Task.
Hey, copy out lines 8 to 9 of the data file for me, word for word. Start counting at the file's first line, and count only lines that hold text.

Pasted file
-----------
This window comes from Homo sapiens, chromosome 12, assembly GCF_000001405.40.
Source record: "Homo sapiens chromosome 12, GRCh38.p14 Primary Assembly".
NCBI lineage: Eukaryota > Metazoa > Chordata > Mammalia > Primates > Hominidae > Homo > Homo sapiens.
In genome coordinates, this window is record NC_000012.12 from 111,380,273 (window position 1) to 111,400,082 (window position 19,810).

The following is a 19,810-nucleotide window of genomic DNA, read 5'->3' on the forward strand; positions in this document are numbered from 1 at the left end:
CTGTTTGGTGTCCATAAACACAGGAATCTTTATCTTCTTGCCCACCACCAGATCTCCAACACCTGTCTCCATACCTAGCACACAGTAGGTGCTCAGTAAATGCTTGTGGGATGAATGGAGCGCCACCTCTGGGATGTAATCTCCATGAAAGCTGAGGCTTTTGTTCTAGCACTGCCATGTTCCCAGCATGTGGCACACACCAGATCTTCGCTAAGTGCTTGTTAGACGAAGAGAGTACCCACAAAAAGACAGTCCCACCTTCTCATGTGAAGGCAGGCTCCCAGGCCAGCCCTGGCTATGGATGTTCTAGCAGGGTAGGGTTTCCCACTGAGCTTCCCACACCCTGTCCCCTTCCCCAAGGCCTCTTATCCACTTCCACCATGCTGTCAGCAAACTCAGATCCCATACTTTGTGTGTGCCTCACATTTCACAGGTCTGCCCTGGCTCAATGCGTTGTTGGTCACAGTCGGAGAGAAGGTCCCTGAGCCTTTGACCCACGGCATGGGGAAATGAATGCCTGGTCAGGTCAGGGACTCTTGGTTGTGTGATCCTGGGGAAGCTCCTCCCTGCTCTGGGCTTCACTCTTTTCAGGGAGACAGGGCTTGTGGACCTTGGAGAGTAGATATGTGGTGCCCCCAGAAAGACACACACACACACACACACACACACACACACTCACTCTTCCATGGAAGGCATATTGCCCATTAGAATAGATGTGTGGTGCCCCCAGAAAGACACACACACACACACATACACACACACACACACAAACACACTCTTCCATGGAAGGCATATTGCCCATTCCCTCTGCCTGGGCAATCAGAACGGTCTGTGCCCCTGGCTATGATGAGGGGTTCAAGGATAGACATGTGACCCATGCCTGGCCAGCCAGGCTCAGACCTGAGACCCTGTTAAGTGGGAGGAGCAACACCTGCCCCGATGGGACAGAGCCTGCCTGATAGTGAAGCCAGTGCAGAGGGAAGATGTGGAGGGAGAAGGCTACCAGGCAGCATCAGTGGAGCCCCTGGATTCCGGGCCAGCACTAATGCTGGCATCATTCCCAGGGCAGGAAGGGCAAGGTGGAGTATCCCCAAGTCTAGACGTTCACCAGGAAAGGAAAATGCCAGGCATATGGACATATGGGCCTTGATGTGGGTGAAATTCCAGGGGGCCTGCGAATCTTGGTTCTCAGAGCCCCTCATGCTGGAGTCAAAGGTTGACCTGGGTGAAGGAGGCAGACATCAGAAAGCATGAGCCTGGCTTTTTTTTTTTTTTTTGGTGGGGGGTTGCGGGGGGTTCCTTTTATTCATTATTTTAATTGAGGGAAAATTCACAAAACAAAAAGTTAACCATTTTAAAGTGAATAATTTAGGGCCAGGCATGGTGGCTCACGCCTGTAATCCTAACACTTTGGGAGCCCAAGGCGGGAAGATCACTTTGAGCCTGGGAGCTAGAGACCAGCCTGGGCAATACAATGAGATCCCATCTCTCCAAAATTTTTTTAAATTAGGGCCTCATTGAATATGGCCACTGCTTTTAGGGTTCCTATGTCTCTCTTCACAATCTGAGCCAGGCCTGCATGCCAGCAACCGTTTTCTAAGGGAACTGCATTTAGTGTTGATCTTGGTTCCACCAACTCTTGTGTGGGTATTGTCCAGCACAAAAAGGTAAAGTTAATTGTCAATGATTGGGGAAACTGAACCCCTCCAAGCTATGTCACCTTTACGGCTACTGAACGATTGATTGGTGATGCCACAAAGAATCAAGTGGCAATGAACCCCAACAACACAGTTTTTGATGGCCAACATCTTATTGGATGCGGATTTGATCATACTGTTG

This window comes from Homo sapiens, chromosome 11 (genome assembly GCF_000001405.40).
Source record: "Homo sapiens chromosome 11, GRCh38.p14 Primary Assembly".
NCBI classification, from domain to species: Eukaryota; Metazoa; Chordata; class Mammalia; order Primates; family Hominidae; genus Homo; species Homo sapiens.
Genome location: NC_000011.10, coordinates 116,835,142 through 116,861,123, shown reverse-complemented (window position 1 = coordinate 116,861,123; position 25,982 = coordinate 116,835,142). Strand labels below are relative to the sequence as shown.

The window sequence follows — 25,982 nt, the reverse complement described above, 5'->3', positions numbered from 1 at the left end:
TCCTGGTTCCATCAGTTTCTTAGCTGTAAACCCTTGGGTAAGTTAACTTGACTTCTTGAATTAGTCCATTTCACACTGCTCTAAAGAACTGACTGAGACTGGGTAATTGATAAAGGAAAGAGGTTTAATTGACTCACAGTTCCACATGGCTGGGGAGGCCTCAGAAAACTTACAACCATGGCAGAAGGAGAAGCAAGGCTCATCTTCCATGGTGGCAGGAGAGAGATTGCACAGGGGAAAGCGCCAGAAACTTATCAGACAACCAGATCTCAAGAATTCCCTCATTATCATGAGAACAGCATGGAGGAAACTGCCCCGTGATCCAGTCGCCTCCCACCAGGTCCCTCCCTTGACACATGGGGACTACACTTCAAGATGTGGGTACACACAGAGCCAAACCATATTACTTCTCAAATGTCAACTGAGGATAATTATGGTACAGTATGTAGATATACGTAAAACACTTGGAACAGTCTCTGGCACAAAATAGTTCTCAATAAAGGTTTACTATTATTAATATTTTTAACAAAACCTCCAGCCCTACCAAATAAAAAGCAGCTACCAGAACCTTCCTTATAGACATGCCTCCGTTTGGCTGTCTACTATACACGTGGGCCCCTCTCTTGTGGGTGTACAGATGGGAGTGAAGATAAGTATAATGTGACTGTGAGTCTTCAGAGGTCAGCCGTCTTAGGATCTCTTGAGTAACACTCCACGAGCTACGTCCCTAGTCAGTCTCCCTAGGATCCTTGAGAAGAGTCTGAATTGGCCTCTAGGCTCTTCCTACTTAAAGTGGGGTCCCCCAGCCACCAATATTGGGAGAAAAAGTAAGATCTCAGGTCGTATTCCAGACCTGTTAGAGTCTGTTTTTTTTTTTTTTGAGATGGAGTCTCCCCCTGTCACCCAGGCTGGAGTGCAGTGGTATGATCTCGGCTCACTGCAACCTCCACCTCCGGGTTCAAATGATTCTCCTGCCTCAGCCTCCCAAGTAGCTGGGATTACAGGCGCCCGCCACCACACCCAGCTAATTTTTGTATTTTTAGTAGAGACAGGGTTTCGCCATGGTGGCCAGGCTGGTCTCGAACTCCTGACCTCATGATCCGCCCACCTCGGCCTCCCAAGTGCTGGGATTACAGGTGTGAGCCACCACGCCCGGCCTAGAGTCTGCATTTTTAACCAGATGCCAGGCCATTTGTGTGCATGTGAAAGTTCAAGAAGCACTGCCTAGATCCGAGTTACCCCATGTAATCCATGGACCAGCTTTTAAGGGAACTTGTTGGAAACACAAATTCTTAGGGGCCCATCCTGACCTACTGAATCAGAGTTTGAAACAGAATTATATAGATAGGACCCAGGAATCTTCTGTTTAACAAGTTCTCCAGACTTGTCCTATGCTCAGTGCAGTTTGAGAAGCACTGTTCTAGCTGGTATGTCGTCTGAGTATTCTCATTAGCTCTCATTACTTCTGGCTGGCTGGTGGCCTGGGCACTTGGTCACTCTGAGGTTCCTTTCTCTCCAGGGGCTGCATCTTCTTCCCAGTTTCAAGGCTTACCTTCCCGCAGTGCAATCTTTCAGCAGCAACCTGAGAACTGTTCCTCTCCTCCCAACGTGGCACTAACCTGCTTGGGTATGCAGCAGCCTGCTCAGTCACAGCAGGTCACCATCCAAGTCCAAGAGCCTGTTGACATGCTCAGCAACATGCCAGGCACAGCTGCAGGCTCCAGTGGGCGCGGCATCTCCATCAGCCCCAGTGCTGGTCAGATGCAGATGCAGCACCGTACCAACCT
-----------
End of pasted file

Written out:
Source record: "Homo sapiens chromosome 11, GRCh38.p14 Primary Assembly".
NCBI classification, from domain to species: Eukaryota; Metazoa; Chordata; class Mammalia; order Primates; family Hominidae; genus Homo; species Homo sapiens.